Essay On My Religion By Helen

Helen Keller had absolutely no hearing or eyesight from the age of two, but became one of the most inspiring and well known people to have ever lived. For a number of years she functioned, in her words, simply as "an unconscious clod of earth." Then quite suddenly, she experienced the impact of "another mind" within her own. Despite not knowing where it came from or how itHelen Keller had absolutely no hearing or eyesight from the age of two, but became one of the most inspiring and well known people to have ever lived. For a number of years she functioned, in her words, simply as "an unconscious clod of earth." Then quite suddenly, she experienced the impact of "another mind" within her own. Despite not knowing where it came from or how it got there, she awoke to a new awareness of being able to talk and listen with her hands. She learned to read and write, wrote at least ten books, and attended college. Her religion developed from living deeply within her spiritual self, cut off from normal sensation, and spending her life on a spiritual plane. She incorporated her own experiences with the teachings of Emanuel Swedenborg, a mystic born in 1688, and the Swedenborgian Church. Swedenborg, like Keller, had experienced other realms of spirit and transmitted deeper teachings that Helen saw with great clarity. She wrote this book after receiving many requests for her to describe her religious beliefs....more

Paperback, 220 pages

Published March 14th 2007 by Book Tree (first published January 1st 1927)

Essay on Religion in Jane Eyre by Charlotte Bronte

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Religion in Jane Eyre by Charlotte Bronte

In Jane Eyre Charlotte Bronte intertwines various religious ideas in her mid-nineteenth century English setting. Throughout the novel, Jane Eyre blends various religious insights which she has learned from different sources. While Jane was young, she had only a Biblical textbook outlook on life combined with the miserable emotional conditions of her surroundings. This in turn led to Jane being quite mean with Mrs. Reed. When Jane eventually goes off to Lowood and meets Helen Burns, she learns of her religious philosophy far more than the words would mean. Over the course of many years Jane then applies the basis of Helen's religious philosophy and adjusts it for herself in relation to the…show more content…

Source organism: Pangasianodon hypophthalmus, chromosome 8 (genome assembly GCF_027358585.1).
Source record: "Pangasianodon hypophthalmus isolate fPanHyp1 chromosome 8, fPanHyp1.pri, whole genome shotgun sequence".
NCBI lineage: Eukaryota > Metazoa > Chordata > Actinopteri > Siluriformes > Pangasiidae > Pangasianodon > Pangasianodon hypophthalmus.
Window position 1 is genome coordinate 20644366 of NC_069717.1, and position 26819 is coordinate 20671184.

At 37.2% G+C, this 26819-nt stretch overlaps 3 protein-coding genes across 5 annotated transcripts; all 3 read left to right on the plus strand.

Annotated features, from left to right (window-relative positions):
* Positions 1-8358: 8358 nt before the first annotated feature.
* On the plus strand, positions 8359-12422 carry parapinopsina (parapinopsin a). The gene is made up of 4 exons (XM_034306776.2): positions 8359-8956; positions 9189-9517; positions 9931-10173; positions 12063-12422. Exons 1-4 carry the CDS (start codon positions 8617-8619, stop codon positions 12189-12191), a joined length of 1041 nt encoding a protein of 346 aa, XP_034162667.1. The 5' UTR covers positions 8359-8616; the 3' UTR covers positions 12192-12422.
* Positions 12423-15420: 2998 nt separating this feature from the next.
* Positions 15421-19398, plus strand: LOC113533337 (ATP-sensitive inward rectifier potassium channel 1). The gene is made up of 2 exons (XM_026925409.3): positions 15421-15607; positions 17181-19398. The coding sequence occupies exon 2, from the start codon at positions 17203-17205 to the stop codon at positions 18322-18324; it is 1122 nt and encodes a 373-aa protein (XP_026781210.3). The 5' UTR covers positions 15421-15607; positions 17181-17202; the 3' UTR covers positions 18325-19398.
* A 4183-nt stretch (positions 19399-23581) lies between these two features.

Helen Burns is probably the turning point of life for Jane, although we don't see it happening immediately. When Jane explains to Helen what she feels about being good she says, 'you are good to those who are good to you. It is all I ever desire to be. If people were always kind and obedient to those who are cruel and unjust, the wicked people would have it all their own way.' Helen tells the "little untaught girl," about life: 'It is not violence that best overcomes hate - nor vengeance that most certainly heals injury,' and 'Love your enemies; bless them that curse you; do good to them that hate you and despitefully use you.' Jane is incredibly confused by this statement; she cannot understand how she could ever love someone she hates so dearly, as in this case Mrs. Reed and her son, John. So Jane quickly responds with, "Then I should love Mrs. Reed, which I cannot do: I should bless her son John, which is impossible." Although Jane does not yet comprehend Helen Burn's words at this time, she will eventually learn the basis of what Helen is saying later in adult life; as shown when Jane returns of to Gateshead to Mrs. Reed?s deathbed showing forgiveness and compassion.

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